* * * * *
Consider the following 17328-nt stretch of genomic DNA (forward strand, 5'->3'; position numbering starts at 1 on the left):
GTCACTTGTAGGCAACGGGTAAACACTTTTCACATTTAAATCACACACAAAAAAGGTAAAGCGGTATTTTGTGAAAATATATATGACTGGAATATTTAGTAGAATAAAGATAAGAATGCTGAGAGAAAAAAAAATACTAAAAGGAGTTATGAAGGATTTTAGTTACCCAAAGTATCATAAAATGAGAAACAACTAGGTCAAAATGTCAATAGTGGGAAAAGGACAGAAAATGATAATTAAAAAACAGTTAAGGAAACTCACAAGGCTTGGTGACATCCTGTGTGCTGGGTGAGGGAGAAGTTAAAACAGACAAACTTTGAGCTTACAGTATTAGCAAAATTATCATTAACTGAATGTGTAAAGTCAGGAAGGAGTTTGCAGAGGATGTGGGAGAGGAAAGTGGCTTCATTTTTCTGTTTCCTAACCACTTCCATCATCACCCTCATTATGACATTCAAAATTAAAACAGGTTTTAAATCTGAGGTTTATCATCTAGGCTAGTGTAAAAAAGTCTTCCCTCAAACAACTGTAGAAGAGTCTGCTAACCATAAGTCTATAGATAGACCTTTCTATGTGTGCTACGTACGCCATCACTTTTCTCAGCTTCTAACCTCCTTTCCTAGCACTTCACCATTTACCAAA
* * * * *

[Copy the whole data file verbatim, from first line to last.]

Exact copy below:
Consider the following 17328-nt stretch of genomic DNA (forward strand, 5'->3'; position numbering starts at 1 on the left):
GTCACTTGTAGGCAACGGGTAAACACTTTTCACATTTAAATCACACACAAAAAAGGTAAAGCGGTATTTTGTGAAAATATATATGACTGGAATATTTAGTAGAATAAAGATAAGAATGCTGAGAGAAAAAAAAATACTAAAAGGAGTTATGAAGGATTTTAGTTACCCAAAGTATCATAAAATGAGAAACAACTAGGTCAAAATGTCAATAGTGGGAAAAGGACAGAAAATGATAATTAAAAAACAGTTAAGGAAACTCACAAGGCTTGGTGACATCCTGTGTGCTGGGTGAGGGAGAAGTTAAAACAGACAAACTTTGAGCTTACAGTATTAGCAAAATTATCATTAACTGAATGTGTAAAGTCAGGAAGGAGTTTGCAGAGGATGTGGGAGAGGAAAGTGGCTTCATTTTTCTGTTTCCTAACCACTTCCATCATCACCCTCATTATGACATTCAAAATTAAAACAGGTTTTAAATCTGAGGTTTATCATCTAGGCTAGTGTAAAAAAGTCTTCCCTCAAACAACTGTAGAAGAGTCTGCTAACCATAAGTCTATAGATAGACCTTTCTATGTGTGCTACGTACGCCATCACTTTTCTCAGCTTCTAACCTCCTTTCCTAGCACTTCACCATTTACCAAA